Jamie Cook, Senior Vice President
2008 Reinsurance Market Position
Catastrophe program limits continue to be set in accordance with Australian Prudential Regulation Authority (APRA) guidelines. Insurers are required to consider a catastrophe event with a return period of 1-in-250 years when calculating their Maximum Event Retentions (MER).
Because of the frequency with which smaller catastrophe losses have fallen within catastrophe program retentions, carriers have seen a renewed focus on managing earnings volatility and moving toward lower attachment points, where reinsurer pricing has been viewed as competitive. The average catastrophe program attachment point on a return period basis is approximately seven years. We have also seen an increased demand in catastrophe aggregate covers.
Despite the relatively high levels of catastrophe limit that are purchased, appetite for Australian and New Zealand catastrophe programs remains high, and reinsurance capacity supply continues to exceed demand. As a result, there has been continued downward pressure on catastrophe program pricing in 2007 and 2008.
The following chart highlights the continuing reduction in average program rate on line (ROL) in Australia and New Zealand, albeit the decline has been tempered to a degree by insurers choosing lower catastrophe retentions and purchasing higher ROL first layers.
The following chart shows how the loadings that reinsurers apply in excess of the expected annual loss have again decreased throughout the catastrophe programs in our survey for 2008.
Recent Merger Activity
In April 2008, QBE approached IAG with a merger proposal through a scheme of arrangement. The proposal was ultimately rejected by the Board of IAG, and QBE withdrew its offer in late May. While this particular merger did not occur, speculation continues that further consolidation within the Australian and New Zealand insurance industry will take place in the near term.
With a land area of approximately 7.7 million square kilometres, Australia comprises 5 percent of the world’s total land surface and is the sixth largest country. In addition to being the planet’s smallest continent, Australia is also the lowest, the flattest and, apart from Antarctica, the driest. It has a risk profile that includes earthquake, flood, drought, cyclone, thunderstorm, hail, tidal surge and bushfire.
By contrast New Zealand has a land area of approximately 270,000 square kilometres. Situated on the boundary of the Pacific and Indo-Australian tectonic plates, New Zealand’s North and South Islands are prone to frequent earthquakes, volcanic eruptions, and landslips, in addition to storms and flooding.
There were a number of severe weather events in Australia in 2007 and 2008, the largest of which was the Queen’s Birthday weekend storms of June 2007, which according to the Insurance Council of Australia (ICA), cost insurers approximately AUD1.5 billion (USD1 billion). Storm activity in Queensland in early 2008 caused widespread flood damage, particularly to the region’s mining operations.
New Zealand also witnessed a wide range of storm and flood events, the largest being the storms that affected the Auckland area in July 2007, costing insurers approximately NZD57 million (USD31 million). The largest event to have affected New Zealand in the past 12 months was the magnitude 6.8 earthquake centred near Gisborne, which struck on December 20, 2007. Current commercial and domestic insured losses are estimated at NZD60 million (USD38 million).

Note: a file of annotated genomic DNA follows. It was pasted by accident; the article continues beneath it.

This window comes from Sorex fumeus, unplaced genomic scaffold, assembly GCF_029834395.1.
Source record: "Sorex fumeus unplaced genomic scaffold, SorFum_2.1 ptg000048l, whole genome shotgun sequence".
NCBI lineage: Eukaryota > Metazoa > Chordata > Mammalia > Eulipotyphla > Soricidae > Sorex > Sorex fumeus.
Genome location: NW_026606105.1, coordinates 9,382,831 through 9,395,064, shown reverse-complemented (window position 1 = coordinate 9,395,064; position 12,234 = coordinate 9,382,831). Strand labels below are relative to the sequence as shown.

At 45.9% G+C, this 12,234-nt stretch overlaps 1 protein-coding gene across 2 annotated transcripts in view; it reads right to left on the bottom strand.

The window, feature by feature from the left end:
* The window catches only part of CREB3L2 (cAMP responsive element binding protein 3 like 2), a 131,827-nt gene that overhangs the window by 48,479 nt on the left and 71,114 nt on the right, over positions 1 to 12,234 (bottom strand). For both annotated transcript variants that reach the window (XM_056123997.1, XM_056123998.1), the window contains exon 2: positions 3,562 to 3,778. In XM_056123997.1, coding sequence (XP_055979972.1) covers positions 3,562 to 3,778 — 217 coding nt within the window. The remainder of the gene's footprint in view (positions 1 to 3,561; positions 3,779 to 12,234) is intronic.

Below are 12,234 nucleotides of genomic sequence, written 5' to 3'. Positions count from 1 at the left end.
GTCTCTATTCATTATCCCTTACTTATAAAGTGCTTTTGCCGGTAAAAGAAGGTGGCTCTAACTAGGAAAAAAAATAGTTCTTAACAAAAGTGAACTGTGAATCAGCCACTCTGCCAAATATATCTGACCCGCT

Private insurance coverage is available for most Australian perils, with the notable exception of subsidence, which is excluded from residential policies. Cover for flood, which according to the ICA accounts for one third of natural hazard damage in Australia, remains limited as a result of both availability and affordability.
In New Zealand, the Earthquake Commission provides cover for homes, residential land, and personal possessions for those who have taken out traditional fire insurance. The perils covered are earthquake, landslips, tsunami, volcanic eruption, hydrothermal activity, storm or flood damage (to land only), and fire following any of these perils.
Recent loss activity in Australia and New Zealand has drawn attention again to the issues of under-insurance and non-insurance. Industry bodies in both countries continue to promote public awareness campaigns highlighting the benefits of insurance, as well as lobbying their respective governments on the need for tax reform on insurance products. Inefficient taxes such as the Fire Services Levy have been identified as key barriers that prevent individuals from taking out insurance.
Following the Queen’s Birthday weekend storms of June 7, 2007 to June 10, 2007, Guy Carpenter produced a report focusing on the complex phenomena of East Coast Lows, intense low-pressure systems that can occur several times each year off the southeast Australian coast. We were also able to provide detailed analysis of the distribution of claims using i-aXs®, which in Australia and New Zealand now incorporates all major catastrophe perils. A pilot feasibility study has been completed and full production is now planned for a national bushfire accumulation assessment risk map for Australia hosted in i-aXs.
- Peter Cheesman, Senior Vice President